By Adnan Abu Zeed for Al Monitor. Any opinions expressed here are those of the author and do not necessarily reflect the views of Iraq Business News.
As Turkey continues to thumb its nose at Iraq, thousands of Iraqi Sadrist protesters surrounded the Turkish Embassy on Oct. 18 in Baghdad and demanded that Ankara remove its troops from the Bashiqa base near Mosul. Meanwhile, Iraq’s parliament is mulling the effectiveness of a potential economic boycott against Turkey.
Parliament member Ali Abd al-Salman told the media Oct. 12 that an economic boycott is necessary “to force Turkey to withdraw its troops.”
However, things have escalated beyond mere calls for a boycott. Rahim al-Darraji, a parliament member representing Al-Mouwaten bloc, called for “burning Turkish goods in the streets.”
And some Iraqis seem to be taking serious steps toward waging economic war on Turkey.
For example, the provincial council of Basra decided Oct. 16 to stop hiring Turkish companies for projects, especially in the oil business, in addition to stopping Turkish nationals from entering Basra International Airport and preventing the circulation of Turkish goods in the province.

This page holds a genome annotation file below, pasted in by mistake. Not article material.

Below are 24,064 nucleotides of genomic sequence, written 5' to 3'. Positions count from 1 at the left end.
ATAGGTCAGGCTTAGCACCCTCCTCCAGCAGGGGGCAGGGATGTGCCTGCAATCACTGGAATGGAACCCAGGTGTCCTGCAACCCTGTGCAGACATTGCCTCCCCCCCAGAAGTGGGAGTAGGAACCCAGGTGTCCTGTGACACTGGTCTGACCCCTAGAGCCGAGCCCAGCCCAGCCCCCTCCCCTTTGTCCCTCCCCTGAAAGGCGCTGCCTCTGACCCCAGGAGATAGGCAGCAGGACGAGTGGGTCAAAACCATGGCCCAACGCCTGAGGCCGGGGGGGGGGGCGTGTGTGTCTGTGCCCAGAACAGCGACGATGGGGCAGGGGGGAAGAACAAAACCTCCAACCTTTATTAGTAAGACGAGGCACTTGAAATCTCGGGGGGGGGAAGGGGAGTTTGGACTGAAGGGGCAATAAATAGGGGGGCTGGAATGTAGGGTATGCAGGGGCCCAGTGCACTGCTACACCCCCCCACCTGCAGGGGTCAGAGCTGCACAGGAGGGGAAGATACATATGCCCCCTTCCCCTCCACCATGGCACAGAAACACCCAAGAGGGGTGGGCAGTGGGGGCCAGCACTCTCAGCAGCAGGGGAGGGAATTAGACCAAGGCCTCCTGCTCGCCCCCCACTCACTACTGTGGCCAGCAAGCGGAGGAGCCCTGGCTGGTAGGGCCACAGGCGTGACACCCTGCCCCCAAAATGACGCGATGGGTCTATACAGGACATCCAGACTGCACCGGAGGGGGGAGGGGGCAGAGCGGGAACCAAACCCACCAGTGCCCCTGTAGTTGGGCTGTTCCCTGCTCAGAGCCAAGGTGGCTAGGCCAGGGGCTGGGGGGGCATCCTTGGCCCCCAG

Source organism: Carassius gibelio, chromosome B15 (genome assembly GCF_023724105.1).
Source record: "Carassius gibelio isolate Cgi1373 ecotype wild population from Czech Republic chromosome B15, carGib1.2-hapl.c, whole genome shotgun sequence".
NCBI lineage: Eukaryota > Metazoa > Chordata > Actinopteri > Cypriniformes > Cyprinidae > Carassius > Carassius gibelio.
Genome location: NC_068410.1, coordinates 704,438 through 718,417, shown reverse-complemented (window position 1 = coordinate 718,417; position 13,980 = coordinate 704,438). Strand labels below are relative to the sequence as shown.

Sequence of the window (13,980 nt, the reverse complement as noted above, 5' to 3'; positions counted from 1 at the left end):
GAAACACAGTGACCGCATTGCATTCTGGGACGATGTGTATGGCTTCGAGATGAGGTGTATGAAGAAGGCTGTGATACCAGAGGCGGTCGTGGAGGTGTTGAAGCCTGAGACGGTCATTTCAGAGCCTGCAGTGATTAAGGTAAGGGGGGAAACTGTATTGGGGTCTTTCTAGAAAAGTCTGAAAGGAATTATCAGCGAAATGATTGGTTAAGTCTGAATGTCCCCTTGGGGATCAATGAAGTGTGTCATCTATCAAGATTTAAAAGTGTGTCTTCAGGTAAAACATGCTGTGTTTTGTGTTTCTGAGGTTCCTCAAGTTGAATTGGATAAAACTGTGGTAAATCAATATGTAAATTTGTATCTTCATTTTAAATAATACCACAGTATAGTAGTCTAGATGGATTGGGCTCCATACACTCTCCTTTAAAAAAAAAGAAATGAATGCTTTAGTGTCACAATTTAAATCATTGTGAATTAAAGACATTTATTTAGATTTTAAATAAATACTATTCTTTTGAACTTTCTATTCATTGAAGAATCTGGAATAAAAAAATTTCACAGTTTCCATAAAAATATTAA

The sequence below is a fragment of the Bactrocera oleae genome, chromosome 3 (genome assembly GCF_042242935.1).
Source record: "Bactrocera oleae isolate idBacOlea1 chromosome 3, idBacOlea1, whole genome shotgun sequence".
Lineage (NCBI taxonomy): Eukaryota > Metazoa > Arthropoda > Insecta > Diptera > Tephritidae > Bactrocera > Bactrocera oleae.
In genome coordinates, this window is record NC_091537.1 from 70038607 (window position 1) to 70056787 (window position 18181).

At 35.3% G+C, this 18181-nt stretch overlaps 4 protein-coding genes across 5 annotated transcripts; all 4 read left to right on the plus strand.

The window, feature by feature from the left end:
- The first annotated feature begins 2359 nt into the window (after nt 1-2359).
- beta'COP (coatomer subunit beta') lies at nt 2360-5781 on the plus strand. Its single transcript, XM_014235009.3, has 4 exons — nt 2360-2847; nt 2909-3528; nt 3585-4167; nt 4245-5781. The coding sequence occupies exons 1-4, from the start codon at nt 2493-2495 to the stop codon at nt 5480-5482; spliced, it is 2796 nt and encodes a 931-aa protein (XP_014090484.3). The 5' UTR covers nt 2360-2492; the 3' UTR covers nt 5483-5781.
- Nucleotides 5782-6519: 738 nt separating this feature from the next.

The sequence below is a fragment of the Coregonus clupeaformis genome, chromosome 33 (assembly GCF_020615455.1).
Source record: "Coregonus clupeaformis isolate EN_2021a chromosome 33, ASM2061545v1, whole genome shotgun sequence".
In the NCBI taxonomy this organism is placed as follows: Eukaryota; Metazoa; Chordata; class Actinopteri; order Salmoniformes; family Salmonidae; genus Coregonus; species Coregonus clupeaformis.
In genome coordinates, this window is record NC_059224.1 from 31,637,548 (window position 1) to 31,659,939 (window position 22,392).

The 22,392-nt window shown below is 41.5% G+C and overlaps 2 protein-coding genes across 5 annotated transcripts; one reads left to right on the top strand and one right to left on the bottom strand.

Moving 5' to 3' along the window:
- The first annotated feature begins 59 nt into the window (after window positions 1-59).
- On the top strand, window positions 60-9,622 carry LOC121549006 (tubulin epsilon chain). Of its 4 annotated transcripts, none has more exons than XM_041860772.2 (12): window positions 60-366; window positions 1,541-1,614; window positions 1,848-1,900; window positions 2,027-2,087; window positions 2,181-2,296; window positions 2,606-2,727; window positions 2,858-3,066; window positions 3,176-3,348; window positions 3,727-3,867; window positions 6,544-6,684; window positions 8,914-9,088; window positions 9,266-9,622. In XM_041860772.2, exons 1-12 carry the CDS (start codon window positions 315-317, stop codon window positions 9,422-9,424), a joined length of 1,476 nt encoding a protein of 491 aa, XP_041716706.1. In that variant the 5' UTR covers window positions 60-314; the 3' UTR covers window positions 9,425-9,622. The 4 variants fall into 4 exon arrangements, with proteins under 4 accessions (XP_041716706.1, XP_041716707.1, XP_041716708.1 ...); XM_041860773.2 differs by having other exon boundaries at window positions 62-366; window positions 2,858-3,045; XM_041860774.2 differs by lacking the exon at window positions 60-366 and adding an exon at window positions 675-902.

In what seemed like a serious action rather than a simple demand, the Karbala provincial council on Oct. 15 threatened to expel Turkish companies operating in the province if Turkey insists on keeping its troops in Iraq. Resentment against Turkey is even growing on the street: On Oct. 9, Iraqi workers expelled officials from a Turkish company for taking down a Shiite religious banner.
Iraqi boycotts against Turkey are not new. The Baghdad provincial council voted in December to boycott Turkish products and prevent new deals with Turkish companies.